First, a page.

Justices to decide if insurer violated antitrust law with firing

By Steve Korris | Sep 18, 2009

CHARLESTON – Mercer County jurors who found that Erie Insurance violated state antitrust law by terminating a Princeton agent must wait to see if the Supreme Court of Appeals will let their verdict stand.

Erie Insurance has appealed orders of Circuit Court Judge William Sadler, who allowed Kevin Webb's antitrust claim, denied Erie a new trial, and set damages at $4,233,627.

At oral argument Sept. 8, Henry Jernigan of Charleston said Sadler shouldn't have allowed an antitrust claim because Webb's termination did not affect consumers.

He argued that although Webb alleged conspiracy among Erie and its subsidiaries, Erie couldn't have conspired with itself.

For Webb, Anthony Veneri of Princeton said Erie made him push its policies when he could have covered his clients for less through other insurers.

"They got my client in the back of a room and strong armed him," he said.

Webb's father, Frazier Webb, owned Princeton Insurance Agency and sold policies by agreements with Erie Family Life and Erie Property and Casualty, among others.

In 1999, Frazier Webb installed Kevin Webb as president of the agency.

In 2001, Kevin Webb executed agreements in his own name to sell Erie auto, life, home and commercial insurance in Virginia.

In 2002, Princeton Insurance Agency began cooperating with a separate entity, Princeton Insurance Associates.

The businesses operated out of the same office, and employees of each often worked for the other.

After that, according to Erie, the profit in Princeton Insurance Agency's West Virginia business dropped sharply.

"Erie Insurance Group was concerned that PI Associates was, in fact, being used as a vehicle to steer business away from it," Jernigan wrote in Erie's appeal.

In 2003, Erie asked Webb for a list of policies he had written for State Auto Insurance.

Webb didn't comply, but at a meeting with Erie managers he jotted some information down on a napkin.

He bowed to Erie's pressure, according to Veneri, and wrote policies with them at higher premiums than other insurers would have charged.

Erie terminated Webb. He sued in 2004, alleging restraint of trade in violation of state antitrust law.

He also alleged that Erie's request for facts on State Auto policyholders constituted an unfair trade practice.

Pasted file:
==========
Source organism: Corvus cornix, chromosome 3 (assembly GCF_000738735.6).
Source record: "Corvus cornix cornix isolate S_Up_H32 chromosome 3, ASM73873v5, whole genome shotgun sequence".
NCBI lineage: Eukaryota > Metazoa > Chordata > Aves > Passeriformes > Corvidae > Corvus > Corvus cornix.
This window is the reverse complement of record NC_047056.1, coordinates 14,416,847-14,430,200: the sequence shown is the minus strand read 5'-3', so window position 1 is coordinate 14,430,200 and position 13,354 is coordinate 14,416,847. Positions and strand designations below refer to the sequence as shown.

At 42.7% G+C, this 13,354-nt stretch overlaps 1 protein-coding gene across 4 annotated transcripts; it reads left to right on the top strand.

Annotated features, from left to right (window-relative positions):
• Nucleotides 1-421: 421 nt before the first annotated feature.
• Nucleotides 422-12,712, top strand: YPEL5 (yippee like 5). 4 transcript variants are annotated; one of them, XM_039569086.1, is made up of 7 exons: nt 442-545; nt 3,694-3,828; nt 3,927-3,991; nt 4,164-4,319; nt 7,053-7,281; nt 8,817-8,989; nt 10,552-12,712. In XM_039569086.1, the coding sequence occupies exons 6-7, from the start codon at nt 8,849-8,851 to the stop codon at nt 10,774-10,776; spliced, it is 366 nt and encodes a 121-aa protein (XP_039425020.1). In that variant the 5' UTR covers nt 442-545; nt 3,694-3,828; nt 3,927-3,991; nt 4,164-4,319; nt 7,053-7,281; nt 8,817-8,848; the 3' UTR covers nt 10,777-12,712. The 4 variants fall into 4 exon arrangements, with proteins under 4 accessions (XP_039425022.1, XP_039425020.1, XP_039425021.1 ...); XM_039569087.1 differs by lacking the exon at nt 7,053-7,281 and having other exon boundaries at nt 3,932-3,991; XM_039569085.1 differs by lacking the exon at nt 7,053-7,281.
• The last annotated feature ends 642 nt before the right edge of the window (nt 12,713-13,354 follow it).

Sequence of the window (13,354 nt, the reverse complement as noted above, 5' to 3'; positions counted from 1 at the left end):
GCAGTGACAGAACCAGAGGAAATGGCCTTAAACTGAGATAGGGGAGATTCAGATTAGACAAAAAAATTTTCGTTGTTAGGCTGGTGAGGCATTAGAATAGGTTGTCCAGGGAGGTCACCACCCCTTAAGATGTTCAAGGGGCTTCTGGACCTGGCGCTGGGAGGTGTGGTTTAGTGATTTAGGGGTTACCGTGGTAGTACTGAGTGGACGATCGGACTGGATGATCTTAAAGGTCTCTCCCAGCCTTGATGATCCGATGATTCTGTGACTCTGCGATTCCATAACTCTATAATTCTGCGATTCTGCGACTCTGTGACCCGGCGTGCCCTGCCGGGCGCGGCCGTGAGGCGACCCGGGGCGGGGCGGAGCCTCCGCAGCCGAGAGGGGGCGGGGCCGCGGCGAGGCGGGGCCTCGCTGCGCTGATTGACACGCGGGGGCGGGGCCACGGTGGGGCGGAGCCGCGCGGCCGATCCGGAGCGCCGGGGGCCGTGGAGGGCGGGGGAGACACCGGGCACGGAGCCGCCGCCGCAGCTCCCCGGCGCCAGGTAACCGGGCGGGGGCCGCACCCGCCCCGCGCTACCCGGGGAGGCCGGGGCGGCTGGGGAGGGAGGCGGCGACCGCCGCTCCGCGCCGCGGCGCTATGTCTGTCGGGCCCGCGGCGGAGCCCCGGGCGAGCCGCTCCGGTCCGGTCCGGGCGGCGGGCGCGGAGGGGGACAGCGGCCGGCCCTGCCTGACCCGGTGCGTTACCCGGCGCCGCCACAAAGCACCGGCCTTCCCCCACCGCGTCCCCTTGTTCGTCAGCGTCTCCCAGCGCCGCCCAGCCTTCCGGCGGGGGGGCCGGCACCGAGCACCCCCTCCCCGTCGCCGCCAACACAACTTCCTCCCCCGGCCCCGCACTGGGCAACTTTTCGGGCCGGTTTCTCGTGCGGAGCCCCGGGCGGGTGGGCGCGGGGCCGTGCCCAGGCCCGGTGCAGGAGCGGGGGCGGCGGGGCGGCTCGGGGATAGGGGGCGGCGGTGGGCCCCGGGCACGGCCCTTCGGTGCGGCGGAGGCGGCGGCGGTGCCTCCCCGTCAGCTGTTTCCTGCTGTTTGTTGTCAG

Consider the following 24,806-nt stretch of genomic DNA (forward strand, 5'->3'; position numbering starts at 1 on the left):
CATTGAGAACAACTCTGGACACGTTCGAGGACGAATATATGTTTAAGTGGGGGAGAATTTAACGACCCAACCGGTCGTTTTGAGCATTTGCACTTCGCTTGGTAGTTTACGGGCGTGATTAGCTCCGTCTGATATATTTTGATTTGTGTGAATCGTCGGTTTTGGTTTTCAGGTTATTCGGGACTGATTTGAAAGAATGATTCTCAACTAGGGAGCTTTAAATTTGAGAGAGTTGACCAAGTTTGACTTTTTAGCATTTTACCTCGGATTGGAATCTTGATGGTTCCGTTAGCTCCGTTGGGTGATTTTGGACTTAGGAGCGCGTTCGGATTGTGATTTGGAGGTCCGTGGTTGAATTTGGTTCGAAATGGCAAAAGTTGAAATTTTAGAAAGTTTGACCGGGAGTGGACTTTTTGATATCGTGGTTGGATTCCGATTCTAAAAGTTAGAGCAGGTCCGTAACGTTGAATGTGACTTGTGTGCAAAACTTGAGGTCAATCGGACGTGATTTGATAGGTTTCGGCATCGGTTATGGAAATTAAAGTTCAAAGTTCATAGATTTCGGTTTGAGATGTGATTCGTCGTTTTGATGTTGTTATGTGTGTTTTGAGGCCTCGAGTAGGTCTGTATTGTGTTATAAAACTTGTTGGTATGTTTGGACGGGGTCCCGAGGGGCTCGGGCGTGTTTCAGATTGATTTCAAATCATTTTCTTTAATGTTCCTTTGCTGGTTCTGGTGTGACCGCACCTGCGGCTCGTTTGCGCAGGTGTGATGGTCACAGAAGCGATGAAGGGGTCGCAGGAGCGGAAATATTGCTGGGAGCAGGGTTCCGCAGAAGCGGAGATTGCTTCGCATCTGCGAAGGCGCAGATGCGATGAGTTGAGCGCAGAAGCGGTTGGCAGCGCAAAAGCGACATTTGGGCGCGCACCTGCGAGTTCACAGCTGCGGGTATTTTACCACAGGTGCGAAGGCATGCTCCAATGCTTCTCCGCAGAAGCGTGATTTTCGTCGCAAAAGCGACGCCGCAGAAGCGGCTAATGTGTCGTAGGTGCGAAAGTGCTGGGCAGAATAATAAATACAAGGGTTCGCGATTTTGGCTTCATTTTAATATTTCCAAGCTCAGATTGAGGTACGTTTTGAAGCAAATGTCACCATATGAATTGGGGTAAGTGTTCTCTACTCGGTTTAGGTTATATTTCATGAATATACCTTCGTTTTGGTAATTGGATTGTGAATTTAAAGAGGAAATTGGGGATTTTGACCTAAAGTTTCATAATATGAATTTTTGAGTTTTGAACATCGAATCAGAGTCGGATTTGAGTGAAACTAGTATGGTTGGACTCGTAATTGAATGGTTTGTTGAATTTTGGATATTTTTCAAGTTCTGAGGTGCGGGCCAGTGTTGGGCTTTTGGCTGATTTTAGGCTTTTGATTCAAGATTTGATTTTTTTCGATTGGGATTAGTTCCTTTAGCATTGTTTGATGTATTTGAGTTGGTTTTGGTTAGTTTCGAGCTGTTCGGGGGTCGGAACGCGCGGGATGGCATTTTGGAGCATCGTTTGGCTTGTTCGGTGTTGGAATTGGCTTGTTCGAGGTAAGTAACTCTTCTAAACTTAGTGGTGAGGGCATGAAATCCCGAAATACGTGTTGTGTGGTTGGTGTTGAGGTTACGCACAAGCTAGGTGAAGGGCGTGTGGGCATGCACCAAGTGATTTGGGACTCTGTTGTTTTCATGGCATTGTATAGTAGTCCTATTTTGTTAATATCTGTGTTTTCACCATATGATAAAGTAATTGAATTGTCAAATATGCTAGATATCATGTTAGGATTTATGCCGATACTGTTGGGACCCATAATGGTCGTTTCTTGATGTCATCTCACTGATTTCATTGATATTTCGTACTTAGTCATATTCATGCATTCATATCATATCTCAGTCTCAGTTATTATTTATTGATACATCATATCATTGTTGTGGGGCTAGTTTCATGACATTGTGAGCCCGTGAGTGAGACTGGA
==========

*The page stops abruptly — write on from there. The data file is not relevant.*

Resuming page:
At trial in 2007, jurors found an antitrust violation but no unfair trade practice.

They awarded compensatory damages of $1,411,209 for future commissions his agency lost in West Virginia and those he lost in Virginia.

Jurors awarded punitive damages in an equal amount.

Under antitrust law, Sadler tripled compensatory damages to $4,233,627, after he vacated punitive damages by agreement of both sides.

In Erie's appeal, Jernigan wrote that jurors heard no evidence of a detrimental effect on competition or of conspiracy between separate competing entities.

He wrote that Sadler improperly extended the scope of antitrust law in a way that would deter legitimate business practices.

"Parties will remain in inefficient business relationships for fear that their conduct will result in trebled damages," he wrote.

In reply, Veneri wrote that evidence proved Webb shifted sales from State Auto to Erie under pressure to save his Erie contracts.

"Kevin Webb was instructed to place the sales with the Erie companies regardless of their higher premiums, and thus, insurance consumers paid higher premiums because of this restraint, while the Erie companies made greater profits," he wrote.

The Independent Insurance Agents of West Virginia filed a brief for Webb as friend of the court, and the West Virginia Insurance Federation filed one for Erie.

At oral argument, Justice Thomas McHugh asked Jernigan what evidence jurors heard about unfair and unreasonable restraint of trade.

Jernigan, "Our position would be, none."

He said the damages Webb claimed for lost future commissions couldn't possibly flow from an antitrust effect.

If antitrust effects occurred in Virginia, he said, Sadler should have applied Virginia antitrust law.

When Veneri stood, McHugh asked him why he grafted coercion and intimidation to an antitrust claim. McHugh said those were elements of unfair trade practices.

Veneri said Sadler instructed the jury on both antitrust and unfair trade, and there was no inconsistency between them.

McHugh said, "Isn't this breach of contract? Why is it antitrust?"

Veneri said, "Because these people couldn't sell their own product."

Justice Menis Ketchum asked why there were no punitive damages.

Veneri said they were available under the law on unfair trade practices.

Ketchum said, "The jury found against you on trade practices but awarded punitive damages?" Veneri said they did.

On rebuttal Jernigan said, "The plaintiffs never showed any effect on competition for insurance policies in the relevant market."

He said, "There was no anti-competitive effect."

He said antitrust law protects consumers, not competitors.

The Justices took it under advisement.

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